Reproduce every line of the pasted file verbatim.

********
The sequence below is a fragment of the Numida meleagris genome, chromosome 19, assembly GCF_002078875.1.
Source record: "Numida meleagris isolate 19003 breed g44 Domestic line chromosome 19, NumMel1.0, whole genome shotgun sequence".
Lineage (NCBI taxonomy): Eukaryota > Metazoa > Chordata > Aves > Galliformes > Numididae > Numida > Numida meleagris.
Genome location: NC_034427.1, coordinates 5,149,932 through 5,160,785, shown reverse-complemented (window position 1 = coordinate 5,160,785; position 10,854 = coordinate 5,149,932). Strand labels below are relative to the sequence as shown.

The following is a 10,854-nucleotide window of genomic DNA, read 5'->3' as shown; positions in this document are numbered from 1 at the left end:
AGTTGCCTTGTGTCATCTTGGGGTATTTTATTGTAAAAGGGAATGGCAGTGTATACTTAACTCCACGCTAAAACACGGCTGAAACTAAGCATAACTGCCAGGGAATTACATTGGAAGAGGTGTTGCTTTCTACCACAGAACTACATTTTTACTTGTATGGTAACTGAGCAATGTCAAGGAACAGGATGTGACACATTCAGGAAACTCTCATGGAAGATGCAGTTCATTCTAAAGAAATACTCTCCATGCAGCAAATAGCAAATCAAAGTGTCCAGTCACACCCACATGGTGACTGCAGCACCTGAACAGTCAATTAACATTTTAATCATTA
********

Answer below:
The sequence below is a fragment of the Numida meleagris genome, chromosome 19, assembly GCF_002078875.1.
Source record: "Numida meleagris isolate 19003 breed g44 Domestic line chromosome 19, NumMel1.0, whole genome shotgun sequence".
Lineage (NCBI taxonomy): Eukaryota > Metazoa > Chordata > Aves > Galliformes > Numididae > Numida > Numida meleagris.
Genome location: NC_034427.1, coordinates 5,149,932 through 5,160,785, shown reverse-complemented (window position 1 = coordinate 5,160,785; position 10,854 = coordinate 5,149,932). Strand labels below are relative to the sequence as shown.

The following is a 10,854-nucleotide window of genomic DNA, read 5'->3' as shown; positions in this document are numbered from 1 at the left end:
AGTTGCCTTGTGTCATCTTGGGGTATTTTATTGTAAAAGGGAATGGCAGTGTATACTTAACTCCACGCTAAAACACGGCTGAAACTAAGCATAACTGCCAGGGAATTACATTGGAAGAGGTGTTGCTTTCTACCACAGAACTACATTTTTACTTGTATGGTAACTGAGCAATGTCAAGGAACAGGATGTGACACATTCAGGAAACTCTCATGGAAGATGCAGTTCATTCTAAAGAAATACTCTCCATGCAGCAAATAGCAAATCAAAGTGTCCAGTCACACCCACATGGTGACTGCAGCACCTGAACAGTCAATTAACATTTTAATCATTA